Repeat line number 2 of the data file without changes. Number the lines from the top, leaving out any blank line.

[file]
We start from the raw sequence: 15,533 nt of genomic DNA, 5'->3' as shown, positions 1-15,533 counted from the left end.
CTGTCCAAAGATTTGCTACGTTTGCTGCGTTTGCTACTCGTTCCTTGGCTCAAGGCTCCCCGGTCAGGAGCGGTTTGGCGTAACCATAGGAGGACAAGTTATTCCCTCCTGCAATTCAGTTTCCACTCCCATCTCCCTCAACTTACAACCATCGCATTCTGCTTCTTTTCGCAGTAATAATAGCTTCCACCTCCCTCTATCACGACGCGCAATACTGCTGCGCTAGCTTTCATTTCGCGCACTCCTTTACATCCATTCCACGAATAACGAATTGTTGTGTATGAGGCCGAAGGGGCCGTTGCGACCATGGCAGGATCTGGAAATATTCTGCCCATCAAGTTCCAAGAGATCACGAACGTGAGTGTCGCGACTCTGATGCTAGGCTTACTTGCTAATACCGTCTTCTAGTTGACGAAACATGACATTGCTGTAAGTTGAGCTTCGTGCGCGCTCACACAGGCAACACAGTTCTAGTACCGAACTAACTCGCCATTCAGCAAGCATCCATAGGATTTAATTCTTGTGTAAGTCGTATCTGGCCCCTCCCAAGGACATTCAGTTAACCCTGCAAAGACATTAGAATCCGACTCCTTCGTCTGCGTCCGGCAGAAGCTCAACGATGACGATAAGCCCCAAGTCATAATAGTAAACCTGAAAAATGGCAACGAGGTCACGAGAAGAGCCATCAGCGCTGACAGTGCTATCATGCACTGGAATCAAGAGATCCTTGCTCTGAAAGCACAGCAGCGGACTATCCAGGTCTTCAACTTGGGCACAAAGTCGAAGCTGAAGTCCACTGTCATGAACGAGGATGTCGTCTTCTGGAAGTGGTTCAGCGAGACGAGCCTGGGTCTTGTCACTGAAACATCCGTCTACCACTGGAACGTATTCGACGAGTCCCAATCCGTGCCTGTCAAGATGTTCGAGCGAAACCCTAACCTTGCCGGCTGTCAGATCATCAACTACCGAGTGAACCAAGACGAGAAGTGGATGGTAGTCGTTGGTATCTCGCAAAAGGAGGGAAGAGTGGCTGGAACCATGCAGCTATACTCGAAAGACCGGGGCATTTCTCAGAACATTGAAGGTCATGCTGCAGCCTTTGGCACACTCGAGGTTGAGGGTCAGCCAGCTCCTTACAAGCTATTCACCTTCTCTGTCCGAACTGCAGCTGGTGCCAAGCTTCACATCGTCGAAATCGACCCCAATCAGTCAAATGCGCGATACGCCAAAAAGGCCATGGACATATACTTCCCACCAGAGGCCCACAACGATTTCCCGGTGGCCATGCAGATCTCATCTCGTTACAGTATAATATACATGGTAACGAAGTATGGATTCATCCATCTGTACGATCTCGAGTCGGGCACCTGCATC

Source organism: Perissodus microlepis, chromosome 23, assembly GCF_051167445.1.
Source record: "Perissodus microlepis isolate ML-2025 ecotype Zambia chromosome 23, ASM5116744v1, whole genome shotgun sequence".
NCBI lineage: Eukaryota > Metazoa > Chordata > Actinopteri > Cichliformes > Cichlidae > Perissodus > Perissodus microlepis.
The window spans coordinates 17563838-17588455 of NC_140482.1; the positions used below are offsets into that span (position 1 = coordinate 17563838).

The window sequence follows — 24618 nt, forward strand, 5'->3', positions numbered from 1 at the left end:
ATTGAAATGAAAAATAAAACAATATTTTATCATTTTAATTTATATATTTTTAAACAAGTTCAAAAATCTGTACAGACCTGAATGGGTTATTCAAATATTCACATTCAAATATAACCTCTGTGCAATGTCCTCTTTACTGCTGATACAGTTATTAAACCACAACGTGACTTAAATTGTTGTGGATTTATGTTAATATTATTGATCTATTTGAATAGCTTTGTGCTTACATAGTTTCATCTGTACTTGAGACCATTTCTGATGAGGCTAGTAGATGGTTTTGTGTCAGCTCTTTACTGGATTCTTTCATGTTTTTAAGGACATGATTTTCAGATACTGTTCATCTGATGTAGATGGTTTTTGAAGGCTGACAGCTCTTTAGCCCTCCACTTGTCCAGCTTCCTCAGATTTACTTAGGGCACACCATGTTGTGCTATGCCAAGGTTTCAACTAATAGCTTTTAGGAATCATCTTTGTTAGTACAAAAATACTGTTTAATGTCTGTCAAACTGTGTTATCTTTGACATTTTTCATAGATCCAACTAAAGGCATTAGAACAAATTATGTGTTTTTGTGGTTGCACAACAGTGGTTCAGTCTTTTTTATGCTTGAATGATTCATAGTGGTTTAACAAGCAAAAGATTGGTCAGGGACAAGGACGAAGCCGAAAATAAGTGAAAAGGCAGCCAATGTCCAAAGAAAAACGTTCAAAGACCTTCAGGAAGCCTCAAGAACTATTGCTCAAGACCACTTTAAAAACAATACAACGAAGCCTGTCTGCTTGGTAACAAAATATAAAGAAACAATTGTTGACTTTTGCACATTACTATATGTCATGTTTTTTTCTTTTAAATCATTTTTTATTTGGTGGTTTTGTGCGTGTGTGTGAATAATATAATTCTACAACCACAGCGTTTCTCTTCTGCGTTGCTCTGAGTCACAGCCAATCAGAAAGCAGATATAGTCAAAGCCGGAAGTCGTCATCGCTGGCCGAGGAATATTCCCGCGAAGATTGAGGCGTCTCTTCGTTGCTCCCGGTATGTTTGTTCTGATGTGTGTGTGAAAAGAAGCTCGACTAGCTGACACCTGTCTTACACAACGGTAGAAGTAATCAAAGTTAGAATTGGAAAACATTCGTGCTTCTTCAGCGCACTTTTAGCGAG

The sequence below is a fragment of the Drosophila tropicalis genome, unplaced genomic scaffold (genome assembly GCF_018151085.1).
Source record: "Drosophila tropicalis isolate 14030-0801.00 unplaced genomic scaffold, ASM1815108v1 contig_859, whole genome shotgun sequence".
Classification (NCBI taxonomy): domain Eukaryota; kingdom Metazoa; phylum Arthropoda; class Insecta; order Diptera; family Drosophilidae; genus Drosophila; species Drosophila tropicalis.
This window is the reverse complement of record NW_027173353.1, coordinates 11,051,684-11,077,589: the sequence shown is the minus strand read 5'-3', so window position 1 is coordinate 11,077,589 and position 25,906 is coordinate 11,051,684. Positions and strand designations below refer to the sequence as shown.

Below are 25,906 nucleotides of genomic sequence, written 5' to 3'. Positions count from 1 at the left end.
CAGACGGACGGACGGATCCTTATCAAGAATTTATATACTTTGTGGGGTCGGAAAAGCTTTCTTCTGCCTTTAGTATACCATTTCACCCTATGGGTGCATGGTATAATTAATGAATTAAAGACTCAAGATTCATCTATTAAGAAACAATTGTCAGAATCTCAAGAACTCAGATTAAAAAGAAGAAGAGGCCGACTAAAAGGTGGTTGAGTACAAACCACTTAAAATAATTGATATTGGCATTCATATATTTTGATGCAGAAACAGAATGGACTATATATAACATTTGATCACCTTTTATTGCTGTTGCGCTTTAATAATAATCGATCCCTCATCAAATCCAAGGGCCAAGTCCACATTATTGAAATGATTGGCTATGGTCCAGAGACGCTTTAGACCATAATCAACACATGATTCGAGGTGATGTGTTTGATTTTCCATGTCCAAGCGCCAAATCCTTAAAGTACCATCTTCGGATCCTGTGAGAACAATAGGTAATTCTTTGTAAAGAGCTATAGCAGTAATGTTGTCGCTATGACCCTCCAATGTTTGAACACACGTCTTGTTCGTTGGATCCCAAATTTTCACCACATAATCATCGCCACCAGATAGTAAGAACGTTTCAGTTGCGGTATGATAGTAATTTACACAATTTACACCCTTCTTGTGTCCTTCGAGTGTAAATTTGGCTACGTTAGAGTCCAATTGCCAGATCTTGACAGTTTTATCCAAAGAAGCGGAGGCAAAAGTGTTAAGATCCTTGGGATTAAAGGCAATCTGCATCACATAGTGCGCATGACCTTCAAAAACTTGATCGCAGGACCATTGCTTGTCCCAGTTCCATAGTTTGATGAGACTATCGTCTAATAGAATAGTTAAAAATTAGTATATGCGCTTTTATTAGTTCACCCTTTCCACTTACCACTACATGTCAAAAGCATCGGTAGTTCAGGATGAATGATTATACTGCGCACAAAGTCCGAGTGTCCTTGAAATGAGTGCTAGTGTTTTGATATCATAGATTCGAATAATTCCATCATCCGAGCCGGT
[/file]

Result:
CTGTCCAAAGATTTGCTACGTTTGCTGCGTTTGCTACTCGTTCCTTGGCTCAAGGCTCCCCGGTCAGGAGCGGTTTGGCGTAACCATAGGAGGACAAGTTATTCCCTCCTGCAATTCAGTTTCCACTCCCATCTCCCTCAACTTACAACCATCGCATTCTGCTTCTTTTCGCAGTAATAATAGCTTCCACCTCCCTCTATCACGACGCGCAATACTGCTGCGCTAGCTTTCATTTCGCGCACTCCTTTACATCCATTCCACGAATAACGAATTGTTGTGTATGAGGCCGAAGGGGCCGTTGCGACCATGGCAGGATCTGGAAATATTCTGCCCATCAAGTTCCAAGAGATCACGAACGTGAGTGTCGCGACTCTGATGCTAGGCTTACTTGCTAATACCGTCTTCTAGTTGACGAAACATGACATTGCTGTAAGTTGAGCTTCGTGCGCGCTCACACAGGCAACACAGTTCTAGTACCGAACTAACTCGCCATTCAGCAAGCATCCATAGGATTTAATTCTTGTGTAAGTCGTATCTGGCCCCTCCCAAGGACATTCAGTTAACCCTGCAAAGACATTAGAATCCGACTCCTTCGTCTGCGTCCGGCAGAAGCTCAACGATGACGATAAGCCCCAAGTCATAATAGTAAACCTGAAAAATGGCAACGAGGTCACGAGAAGAGCCATCAGCGCTGACAGTGCTATCATGCACTGGAATCAAGAGATCCTTGCTCTGAAAGCACAGCAGCGGACTATCCAGGTCTTCAACTTGGGCACAAAGTCGAAGCTGAAGTCCACTGTCATGAACGAGGATGTCGTCTTCTGGAAGTGGTTCAGCGAGACGAGCCTGGGTCTTGTCACTGAAACATCCGTCTACCACTGGAACGTATTCGACGAGTCCCAATCCGTGCCTGTCAAGATGTTCGAGCGAAACCCTAACCTTGCCGGCTGTCAGATCATCAACTACCGAGTGAACCAAGACGAGAAGTGGATGGTAGTCGTTGGTATCTCGCAAAAGGAGGGAAGAGTGGCTGGAACCATGCAGCTATACTCGAAAGACCGGGGCATTTCTCAGAACATTGAAGGTCATGCTGCAGCCTTTGGCACACTCGAGGTTGAGGGTCAGCCAGCTCCTTACAAGCTATTCACCTTCTCTGTCCGAACTGCAGCTGGTGCCAAGCTTCACATCGTCGAAATCGACCCCAATCAGTCAAATGCGCGATACGCCAAAAAGGCCATGGACATATACTTCCCACCAGAGGCCCACAACGATTTCCCGGTGGCCATGCAGATCTCATCTCGTTACAGTATAATATACATGGTAACGAAGTATGGATTCATCCATCTGTACGATCTCGAGTCGGGCACCTGCATC